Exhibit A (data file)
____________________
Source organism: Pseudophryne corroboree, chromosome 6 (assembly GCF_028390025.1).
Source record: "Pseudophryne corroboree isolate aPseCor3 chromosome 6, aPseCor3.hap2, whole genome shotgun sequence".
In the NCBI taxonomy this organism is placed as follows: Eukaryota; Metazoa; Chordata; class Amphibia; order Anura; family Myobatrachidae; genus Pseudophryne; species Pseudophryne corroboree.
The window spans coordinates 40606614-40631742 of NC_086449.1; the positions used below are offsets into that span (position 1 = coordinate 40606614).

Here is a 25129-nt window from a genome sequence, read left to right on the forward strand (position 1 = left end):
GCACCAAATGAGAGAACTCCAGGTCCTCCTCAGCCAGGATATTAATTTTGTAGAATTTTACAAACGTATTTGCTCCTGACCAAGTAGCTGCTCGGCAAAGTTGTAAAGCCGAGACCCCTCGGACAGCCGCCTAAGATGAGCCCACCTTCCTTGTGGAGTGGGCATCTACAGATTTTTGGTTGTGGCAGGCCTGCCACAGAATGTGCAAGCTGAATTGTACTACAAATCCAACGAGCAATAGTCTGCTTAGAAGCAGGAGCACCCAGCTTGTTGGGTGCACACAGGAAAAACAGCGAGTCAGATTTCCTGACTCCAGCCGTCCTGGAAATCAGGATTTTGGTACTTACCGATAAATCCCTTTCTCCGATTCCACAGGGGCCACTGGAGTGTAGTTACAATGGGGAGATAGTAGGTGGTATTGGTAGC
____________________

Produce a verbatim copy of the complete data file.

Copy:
Source organism: Pseudophryne corroboree, chromosome 6 (assembly GCF_028390025.1).
Source record: "Pseudophryne corroboree isolate aPseCor3 chromosome 6, aPseCor3.hap2, whole genome shotgun sequence".
In the NCBI taxonomy this organism is placed as follows: Eukaryota; Metazoa; Chordata; class Amphibia; order Anura; family Myobatrachidae; genus Pseudophryne; species Pseudophryne corroboree.
The window spans coordinates 40606614-40631742 of NC_086449.1; the positions used below are offsets into that span (position 1 = coordinate 40606614).

Here is a 25129-nt window from a genome sequence, read left to right on the forward strand (position 1 = left end):
GCACCAAATGAGAGAACTCCAGGTCCTCCTCAGCCAGGATATTAATTTTGTAGAATTTTACAAACGTATTTGCTCCTGACCAAGTAGCTGCTCGGCAAAGTTGTAAAGCCGAGACCCCTCGGACAGCCGCCTAAGATGAGCCCACCTTCCTTGTGGAGTGGGCATCTACAGATTTTTGGTTGTGGCAGGCCTGCCACAGAATGTGCAAGCTGAATTGTACTACAAATCCAACGAGCAATAGTCTGCTTAGAAGCAGGAGCACCCAGCTTGTTGGGTGCACACAGGAAAAACAGCGAGTCAGATTTCCTGACTCCAGCCGTCCTGGAAATCAGGATTTTGGTACTTACCGATAAATCCCTTTCTCCGATTCCACAGGGGCCACTGGAGTGTAGTTACAATGGGGAGATAGTAGGTGGTATTGGTAGC